Ethics and the Role of the Local Government Attorney

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Chris McLaughlin

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Following up on Frayda Bluestein’s excellent post about the appointment of new city and county attorneys, I offer answers to frequently asked questions about the proper role of a local government attorney.

As always, my advice is guided by the North Carolina Revised Rules of Professional Conduct.  For local government attorneys, the most relevant of those rules is likely Rule 1.13, “Organization as Client.” While not aimed specifically at government attorneys, the rule helps local government attorneys answer the key question about their representations: Who is my client? The answer determines where the attorney’s ethical obligations lie.

Other rules worth reviewing are Rule 1.6, the basic confidentiality obligation that covers all information obtained by the attorney during a representation, and Rule 1.11, the special conflict of interest provisions for government attorneys.

We’ll touch on these rules and other ethical considerations as I answer some FAQs about LGAs (local government attorneys).

Who is the client?

Let’s start with the biggest question of all. A local government attorney’s client is  . . . [drumroll] . . . the local government, of course.  But what does that really mean? Rule 1.13(a) states that an organization’s attorney represents the organization “acting through its duly authorized constituents.”  Well, a local government can act through its voters, its elected governing board, its elected officials, and its employees.  To which of those groups does the attorney owe her duties of loyalty, confidentiality, and communication?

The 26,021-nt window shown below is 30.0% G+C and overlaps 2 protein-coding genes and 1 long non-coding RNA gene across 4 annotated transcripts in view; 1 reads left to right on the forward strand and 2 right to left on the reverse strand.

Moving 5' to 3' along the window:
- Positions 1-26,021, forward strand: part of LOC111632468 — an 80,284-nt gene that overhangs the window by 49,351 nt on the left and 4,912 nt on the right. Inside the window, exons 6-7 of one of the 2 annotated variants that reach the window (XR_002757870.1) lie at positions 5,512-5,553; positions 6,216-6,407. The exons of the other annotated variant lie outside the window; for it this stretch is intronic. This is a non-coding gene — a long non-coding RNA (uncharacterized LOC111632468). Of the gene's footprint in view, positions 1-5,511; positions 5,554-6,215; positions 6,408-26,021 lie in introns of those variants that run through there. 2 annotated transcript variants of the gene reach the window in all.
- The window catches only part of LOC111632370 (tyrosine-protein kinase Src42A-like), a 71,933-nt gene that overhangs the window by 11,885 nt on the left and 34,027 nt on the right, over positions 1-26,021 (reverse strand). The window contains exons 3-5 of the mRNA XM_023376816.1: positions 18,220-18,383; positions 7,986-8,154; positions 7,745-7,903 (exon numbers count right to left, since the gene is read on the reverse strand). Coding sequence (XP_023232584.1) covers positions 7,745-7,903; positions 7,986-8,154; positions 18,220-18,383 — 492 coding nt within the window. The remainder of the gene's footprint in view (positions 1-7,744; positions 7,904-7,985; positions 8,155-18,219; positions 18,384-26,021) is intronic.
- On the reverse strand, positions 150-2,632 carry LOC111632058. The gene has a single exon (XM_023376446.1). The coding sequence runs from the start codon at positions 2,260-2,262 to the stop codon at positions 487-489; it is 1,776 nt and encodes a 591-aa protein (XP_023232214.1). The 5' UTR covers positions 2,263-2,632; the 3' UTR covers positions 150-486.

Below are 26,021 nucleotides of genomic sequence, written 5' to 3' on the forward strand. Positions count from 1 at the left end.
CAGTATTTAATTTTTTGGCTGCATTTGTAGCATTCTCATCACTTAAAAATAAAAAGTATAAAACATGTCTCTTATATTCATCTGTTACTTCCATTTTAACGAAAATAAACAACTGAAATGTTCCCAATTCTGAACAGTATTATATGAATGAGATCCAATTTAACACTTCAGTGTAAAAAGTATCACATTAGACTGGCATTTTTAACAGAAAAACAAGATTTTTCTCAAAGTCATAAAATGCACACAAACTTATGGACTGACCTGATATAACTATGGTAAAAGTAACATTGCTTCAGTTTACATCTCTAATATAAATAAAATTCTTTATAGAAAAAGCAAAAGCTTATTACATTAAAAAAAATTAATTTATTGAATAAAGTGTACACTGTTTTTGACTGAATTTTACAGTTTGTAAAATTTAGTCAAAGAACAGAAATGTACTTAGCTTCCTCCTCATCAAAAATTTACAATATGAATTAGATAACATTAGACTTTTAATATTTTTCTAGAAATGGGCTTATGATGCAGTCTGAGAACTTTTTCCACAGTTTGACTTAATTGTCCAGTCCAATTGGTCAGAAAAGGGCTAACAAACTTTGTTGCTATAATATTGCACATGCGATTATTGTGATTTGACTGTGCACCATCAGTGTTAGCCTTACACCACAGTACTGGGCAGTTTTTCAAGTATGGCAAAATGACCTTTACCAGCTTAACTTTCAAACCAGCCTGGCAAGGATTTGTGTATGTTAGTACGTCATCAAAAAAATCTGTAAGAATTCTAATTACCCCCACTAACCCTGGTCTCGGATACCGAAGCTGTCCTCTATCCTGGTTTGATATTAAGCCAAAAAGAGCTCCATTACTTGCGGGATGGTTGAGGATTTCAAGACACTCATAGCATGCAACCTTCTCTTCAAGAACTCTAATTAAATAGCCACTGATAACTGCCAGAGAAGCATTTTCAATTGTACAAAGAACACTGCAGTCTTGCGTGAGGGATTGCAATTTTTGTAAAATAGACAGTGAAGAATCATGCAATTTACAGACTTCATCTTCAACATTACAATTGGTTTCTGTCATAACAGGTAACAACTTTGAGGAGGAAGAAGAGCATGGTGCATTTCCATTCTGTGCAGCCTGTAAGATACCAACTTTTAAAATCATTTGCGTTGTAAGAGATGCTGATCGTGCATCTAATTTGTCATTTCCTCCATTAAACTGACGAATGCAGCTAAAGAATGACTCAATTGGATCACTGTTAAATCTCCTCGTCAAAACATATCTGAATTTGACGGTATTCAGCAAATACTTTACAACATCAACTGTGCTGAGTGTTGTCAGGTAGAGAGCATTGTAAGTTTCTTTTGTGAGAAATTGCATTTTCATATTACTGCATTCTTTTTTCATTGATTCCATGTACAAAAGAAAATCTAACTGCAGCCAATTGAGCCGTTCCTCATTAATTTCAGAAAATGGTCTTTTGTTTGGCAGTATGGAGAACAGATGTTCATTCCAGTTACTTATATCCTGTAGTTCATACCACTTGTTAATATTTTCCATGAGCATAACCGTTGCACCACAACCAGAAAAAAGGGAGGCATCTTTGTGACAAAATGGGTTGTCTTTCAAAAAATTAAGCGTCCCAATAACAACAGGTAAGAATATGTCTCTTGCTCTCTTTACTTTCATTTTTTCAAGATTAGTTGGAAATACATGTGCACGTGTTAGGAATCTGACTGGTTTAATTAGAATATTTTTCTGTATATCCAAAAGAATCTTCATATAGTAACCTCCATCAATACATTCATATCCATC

Ultimately, a local government attorney’s ethical obligations flow toward the local government’s governing board because that is the “highest authority that can act on behalf of the organization.” See Comment 5 to Rule 1.13.

This conclusion may sound obvious and easy to apply, but that’s not always the case in practice. LGAs will work closely with the individuals who make up that government.  Close relationships developed with those individuals may make it difficult for the attorney to place the interests of the governing board over the interests of those individuals.

If a LGA leads an employee to believe that the attorney represents the employee individually, the local government may lose control over confidentiality and privilege decisions concerning the attorney’s conversations with that employee. See this blog post about the scandal at Penn State for a lesson in what can go wrong when an organization’s attorney muddles her professional loyalties between the organization and its employees.

The same concerns can arise with individual board members. Assume one of the county commissioners visits the office of the county attorney, closes the door, and says, “I’ve got something important to tell you.  Can we keep this just between you and me?”  As much as that attorney might want to agree, his ethical obligations should prevent him from promising to keep the conversation confidential. The attorney owes an ethical duty to the board as a whole, not to individual board members.  If the board member tells the attorney something that affects the interests of the county, then the attorney likely has an obligation to share that information with the board in order to protect the county’s interests.

What if a newly elected council member demands that the city attorney reveal what occurred in a closed session between the attorney and the “old” council last year? Again, the attorney’s duty of confidentiality runs to the council as a whole.  The attorney has an obligation not to disclose information relating to her representation of the city—even to a member of the city council—without  approval from a majority of the council.  One would hope that the council would not mind if new members are briefed on past confidential discussions with the city attorney, but that’s a decision for the council to make and not the attorney.

What conversations are covered by a local government’s attorney client privilege?

We know the attorney client privilege exists for governments under state law, in part because the legislature made specific reference to it in G.S. 143-318.11(3) when defining one of the exceptions to open meeting requirements.